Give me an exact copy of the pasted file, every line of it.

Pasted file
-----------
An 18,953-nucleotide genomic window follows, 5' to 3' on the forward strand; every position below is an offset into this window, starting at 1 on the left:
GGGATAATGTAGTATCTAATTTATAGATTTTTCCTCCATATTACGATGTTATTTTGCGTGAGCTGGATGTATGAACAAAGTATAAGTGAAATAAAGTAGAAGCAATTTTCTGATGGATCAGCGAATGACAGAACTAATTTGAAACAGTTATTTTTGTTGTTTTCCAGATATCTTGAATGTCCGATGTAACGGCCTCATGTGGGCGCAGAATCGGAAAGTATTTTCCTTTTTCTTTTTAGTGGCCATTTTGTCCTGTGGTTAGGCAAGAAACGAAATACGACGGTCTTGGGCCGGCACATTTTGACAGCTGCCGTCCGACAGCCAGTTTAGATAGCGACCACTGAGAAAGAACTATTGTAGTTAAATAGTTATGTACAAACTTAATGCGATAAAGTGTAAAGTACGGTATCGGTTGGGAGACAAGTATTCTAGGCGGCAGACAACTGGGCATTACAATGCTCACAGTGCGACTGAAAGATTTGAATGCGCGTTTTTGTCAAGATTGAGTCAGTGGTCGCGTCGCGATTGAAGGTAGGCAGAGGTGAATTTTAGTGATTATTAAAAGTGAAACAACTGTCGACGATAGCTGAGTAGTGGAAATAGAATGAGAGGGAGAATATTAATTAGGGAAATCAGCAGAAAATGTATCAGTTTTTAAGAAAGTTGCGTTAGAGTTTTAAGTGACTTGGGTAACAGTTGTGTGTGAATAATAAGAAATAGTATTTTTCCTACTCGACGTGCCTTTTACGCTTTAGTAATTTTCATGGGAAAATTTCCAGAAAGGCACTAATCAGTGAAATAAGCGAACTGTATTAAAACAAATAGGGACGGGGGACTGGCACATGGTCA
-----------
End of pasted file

An 18,953-nucleotide genomic window follows, 5' to 3' on the forward strand; every position below is an offset into this window, starting at 1 on the left:
GGGATAATGTAGTATCTAATTTATAGATTTTTCCTCCATATTACGATGTTATTTTGCGTGAGCTGGATGTATGAACAAAGTATAAGTGAAATAAAGTAGAAGCAATTTTCTGATGGATCAGCGAATGACAGAACTAATTTGAAACAGTTATTTTTGTTGTTTTCCAGATATCTTGAATGTCCGATGTAACGGCCTCATGTGGGCGCAGAATCGGAAAGTATTTTCCTTTTTCTTTTTAGTGGCCATTTTGTCCTGTGGTTAGGCAAGAAACGAAATACGACGGTCTTGGGCCGGCACATTTTGACAGCTGCCGTCCGACAGCCAGTTTAGATAGCGACCACTGAGAAAGAACTATTGTAGTTAAATAGTTATGTACAAACTTAATGCGATAAAGTGTAAAGTACGGTATCGGTTGGGAGACAAGTATTCTAGGCGGCAGACAACTGGGCATTACAATGCTCACAGTGCGACTGAAAGATTTGAATGCGCGTTTTTGTCAAGATTGAGTCAGTGGTCGCGTCGCGATTGAAGGTAGGCAGAGGTGAATTTTAGTGATTATTAAAAGTGAAACAACTGTCGACGATAGCTGAGTAGTGGAAATAGAATGAGAGGGAGAATATTAATTAGGGAAATCAGCAGAAAATGTATCAGTTTTTAAGAAAGTTGCGTTAGAGTTTTAAGTGACTTGGGTAACAGTTGTGTGTGAATAATAAGAAATAGTATTTTTCCTACTCGACGTGCCTTTTACGCTTTAGTAATTTTCATGGGAAAATTTCCAGAAAGGCACTAATCAGTGAAATAAGCGAACTGTATTAAAACAAATAGGGACGGGGGACTGGCACATGGTCA